Paul L. Caron

Thursday, October 6, 2016

The IRS Scandal, Day 1246

IRS Logo 2Washington Times. IRS Subjects Tea Party Groups to New Round of Scrutiny, Publicizes Tax Return Data:

The IRS‘ battle against holdout tea party groups is heating up again, after the tax agency promised it would begin processing their long-delayed applications, but sent a new round of prodding questions demanding still more information.

More jarringly, the IRS then publicly released one of the sets of questions it sent to the Texas Patriots Tea Party — a move the group’s lawyer says puts secret taxpayer return information, supposed to be protected, out in the public.

Tax experts say the IRS may be on safe legal ground, since the filing was made as part of a court case, and that’s one of the few narrow exceptions to strict IRS privacy laws.

Still, the move to release the information has inflamed an already tense class action legal battle between the IRS and tea party groups who feel the agency is still targeting them more than three years after it promised to cease. “The IRS has taken the unprecedented step of publicly filing actual return information,” said Edward Greim, who is handling the case on behalf of more than 400 groups targeted by the IRS. He said the questions asked by the IRS show the agency has not ceased the intrusive questioning that landed it in trouble in the first place back in 2013. Mr. Greim said releasing the letter is proof that the IRS can’t be trusted to fairly handle the cases. ...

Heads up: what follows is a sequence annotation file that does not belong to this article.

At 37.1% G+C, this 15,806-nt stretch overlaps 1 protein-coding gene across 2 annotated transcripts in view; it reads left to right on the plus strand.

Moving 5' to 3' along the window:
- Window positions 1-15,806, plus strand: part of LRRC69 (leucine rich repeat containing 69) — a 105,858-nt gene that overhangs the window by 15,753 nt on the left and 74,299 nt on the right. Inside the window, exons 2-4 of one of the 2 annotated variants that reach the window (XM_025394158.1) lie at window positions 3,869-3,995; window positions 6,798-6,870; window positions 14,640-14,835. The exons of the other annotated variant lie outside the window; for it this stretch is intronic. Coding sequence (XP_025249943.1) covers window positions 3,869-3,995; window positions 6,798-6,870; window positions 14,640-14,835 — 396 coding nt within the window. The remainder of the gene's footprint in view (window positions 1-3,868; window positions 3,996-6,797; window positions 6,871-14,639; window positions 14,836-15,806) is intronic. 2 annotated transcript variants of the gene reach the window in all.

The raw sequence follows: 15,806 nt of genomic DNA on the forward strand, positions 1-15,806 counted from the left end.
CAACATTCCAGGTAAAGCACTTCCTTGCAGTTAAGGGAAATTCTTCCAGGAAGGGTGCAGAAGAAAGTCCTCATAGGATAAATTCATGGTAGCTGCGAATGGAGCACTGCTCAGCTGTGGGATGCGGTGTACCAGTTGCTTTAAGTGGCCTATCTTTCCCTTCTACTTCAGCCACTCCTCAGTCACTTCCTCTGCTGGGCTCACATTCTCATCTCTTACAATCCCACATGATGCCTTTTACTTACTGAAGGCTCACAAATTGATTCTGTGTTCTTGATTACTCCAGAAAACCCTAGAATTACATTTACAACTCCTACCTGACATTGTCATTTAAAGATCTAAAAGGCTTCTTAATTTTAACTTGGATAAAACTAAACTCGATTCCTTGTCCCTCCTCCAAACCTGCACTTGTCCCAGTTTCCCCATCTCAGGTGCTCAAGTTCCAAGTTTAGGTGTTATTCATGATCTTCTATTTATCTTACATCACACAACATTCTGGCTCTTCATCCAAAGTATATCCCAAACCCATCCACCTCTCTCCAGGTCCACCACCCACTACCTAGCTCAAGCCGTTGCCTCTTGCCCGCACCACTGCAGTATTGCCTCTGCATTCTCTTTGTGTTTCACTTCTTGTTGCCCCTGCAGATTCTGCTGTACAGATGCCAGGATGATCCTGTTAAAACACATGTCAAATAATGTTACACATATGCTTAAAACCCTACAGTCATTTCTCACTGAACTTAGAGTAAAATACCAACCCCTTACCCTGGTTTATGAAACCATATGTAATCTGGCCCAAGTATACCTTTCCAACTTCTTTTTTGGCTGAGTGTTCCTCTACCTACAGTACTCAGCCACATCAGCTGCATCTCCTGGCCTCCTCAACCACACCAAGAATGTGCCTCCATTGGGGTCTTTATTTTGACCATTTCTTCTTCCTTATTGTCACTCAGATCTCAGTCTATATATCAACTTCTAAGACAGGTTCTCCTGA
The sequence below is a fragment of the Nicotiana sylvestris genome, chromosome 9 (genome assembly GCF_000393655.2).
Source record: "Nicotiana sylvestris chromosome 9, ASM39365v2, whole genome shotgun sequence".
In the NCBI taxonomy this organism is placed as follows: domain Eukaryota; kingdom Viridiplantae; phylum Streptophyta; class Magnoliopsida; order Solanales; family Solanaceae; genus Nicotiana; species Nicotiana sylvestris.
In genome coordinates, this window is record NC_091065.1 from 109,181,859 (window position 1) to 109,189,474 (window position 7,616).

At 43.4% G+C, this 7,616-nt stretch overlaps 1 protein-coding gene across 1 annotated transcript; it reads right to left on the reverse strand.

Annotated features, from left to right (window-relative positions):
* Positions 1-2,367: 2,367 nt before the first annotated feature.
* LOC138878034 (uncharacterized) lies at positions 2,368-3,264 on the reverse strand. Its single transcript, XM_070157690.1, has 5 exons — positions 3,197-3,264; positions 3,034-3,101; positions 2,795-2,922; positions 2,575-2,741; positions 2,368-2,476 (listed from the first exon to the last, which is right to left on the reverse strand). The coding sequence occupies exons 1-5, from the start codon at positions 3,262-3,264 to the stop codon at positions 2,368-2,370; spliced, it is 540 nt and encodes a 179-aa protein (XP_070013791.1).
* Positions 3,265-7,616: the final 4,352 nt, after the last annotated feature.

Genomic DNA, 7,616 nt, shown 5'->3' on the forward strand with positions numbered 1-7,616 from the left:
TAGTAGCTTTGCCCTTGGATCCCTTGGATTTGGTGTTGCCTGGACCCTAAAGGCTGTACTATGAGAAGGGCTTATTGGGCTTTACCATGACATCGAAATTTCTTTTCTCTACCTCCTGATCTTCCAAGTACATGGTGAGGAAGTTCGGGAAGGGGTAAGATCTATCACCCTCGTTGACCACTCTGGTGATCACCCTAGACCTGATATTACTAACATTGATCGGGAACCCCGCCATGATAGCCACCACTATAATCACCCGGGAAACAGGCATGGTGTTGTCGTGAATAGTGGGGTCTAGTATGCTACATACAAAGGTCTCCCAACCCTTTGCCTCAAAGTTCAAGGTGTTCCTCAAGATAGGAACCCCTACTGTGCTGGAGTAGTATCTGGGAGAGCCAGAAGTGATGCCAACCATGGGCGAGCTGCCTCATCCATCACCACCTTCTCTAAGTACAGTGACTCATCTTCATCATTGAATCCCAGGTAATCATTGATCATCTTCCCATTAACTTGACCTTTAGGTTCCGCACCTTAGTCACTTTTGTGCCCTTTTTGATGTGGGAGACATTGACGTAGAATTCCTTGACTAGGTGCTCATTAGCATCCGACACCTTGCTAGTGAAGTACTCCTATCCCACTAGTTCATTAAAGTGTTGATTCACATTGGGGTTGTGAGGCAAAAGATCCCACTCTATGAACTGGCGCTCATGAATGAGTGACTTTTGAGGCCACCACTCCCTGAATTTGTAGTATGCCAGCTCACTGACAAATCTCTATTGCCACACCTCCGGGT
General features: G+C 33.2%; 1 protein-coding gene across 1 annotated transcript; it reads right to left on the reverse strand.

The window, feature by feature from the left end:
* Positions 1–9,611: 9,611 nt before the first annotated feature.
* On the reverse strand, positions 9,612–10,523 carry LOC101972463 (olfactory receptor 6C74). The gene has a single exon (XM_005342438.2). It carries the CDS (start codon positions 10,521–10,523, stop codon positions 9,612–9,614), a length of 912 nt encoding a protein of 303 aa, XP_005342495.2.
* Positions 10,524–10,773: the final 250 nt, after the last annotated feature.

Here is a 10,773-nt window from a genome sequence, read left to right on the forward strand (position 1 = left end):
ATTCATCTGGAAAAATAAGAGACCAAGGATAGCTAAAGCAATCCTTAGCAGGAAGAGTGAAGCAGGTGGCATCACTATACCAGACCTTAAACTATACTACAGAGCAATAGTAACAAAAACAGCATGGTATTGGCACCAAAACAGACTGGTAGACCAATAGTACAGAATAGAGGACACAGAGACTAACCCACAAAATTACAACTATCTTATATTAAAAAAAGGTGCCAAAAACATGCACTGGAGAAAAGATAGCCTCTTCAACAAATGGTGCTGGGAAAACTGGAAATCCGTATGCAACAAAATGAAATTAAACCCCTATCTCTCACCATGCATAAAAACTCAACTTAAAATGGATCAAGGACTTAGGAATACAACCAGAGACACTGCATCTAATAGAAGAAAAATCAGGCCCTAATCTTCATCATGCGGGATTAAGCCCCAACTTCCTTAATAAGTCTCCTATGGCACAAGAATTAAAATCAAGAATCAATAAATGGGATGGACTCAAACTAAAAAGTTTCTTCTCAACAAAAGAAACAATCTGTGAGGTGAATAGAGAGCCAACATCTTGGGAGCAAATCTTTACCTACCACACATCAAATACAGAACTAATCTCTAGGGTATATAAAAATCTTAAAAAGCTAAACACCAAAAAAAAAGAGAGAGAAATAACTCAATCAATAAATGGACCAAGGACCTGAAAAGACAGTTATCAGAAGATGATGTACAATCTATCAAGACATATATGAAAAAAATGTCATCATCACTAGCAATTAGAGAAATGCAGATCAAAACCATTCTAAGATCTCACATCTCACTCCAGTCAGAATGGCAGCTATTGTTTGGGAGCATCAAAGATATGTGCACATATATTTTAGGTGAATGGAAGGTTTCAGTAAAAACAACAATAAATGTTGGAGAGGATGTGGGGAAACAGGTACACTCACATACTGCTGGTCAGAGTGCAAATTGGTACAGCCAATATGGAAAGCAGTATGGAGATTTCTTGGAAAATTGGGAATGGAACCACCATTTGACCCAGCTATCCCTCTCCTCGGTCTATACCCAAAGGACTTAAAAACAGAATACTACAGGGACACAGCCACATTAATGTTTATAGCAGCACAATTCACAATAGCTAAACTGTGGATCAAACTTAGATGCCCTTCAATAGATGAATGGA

In addition to the TPTP, two other tea party groups that were targeted by the IRS are still awaiting approval. Unite in Action, a Michigan-based group, applied in 2010, and the Albuquerque Tea Party applied nearly seven years ago, in December 2009.

IRS News, IRS Scandal, Tax | Permalink



I was under the impression that evidence would be presented at trial and that there could be media in the room at that time. This effectively makes the information public in a "press release or newspaper article" sense.

The point is that, in order to find justice against the IRS, the plaintiff must be willing to have normally private information made public which would act as a chilling effect. This is, after all, a day and age when negotiating a tidy salary for yourself could get you death threats from those who didn't. It's a day when working for the wrong companies can get your good name trashed. Where not donating enough to the chosen set of charities could ruin your career. Where donating to the wrong political cause could get you a front-page hit piece in a few newspapers.

This information, even if slightly redacted to remove medical information, still would contain enough to be dangerous if made public. This is why I think there would be a chilling effect on lawsuits against the IRS if we were to interpret what the IRS did as legal or if we continued to not ensure that the Tax Return information is kept away from public trials.

Forgive me if I'm getting some of these details wrong, I'm not sure of the details of this particular case and am drawing from my understanding of other highly publicized cases.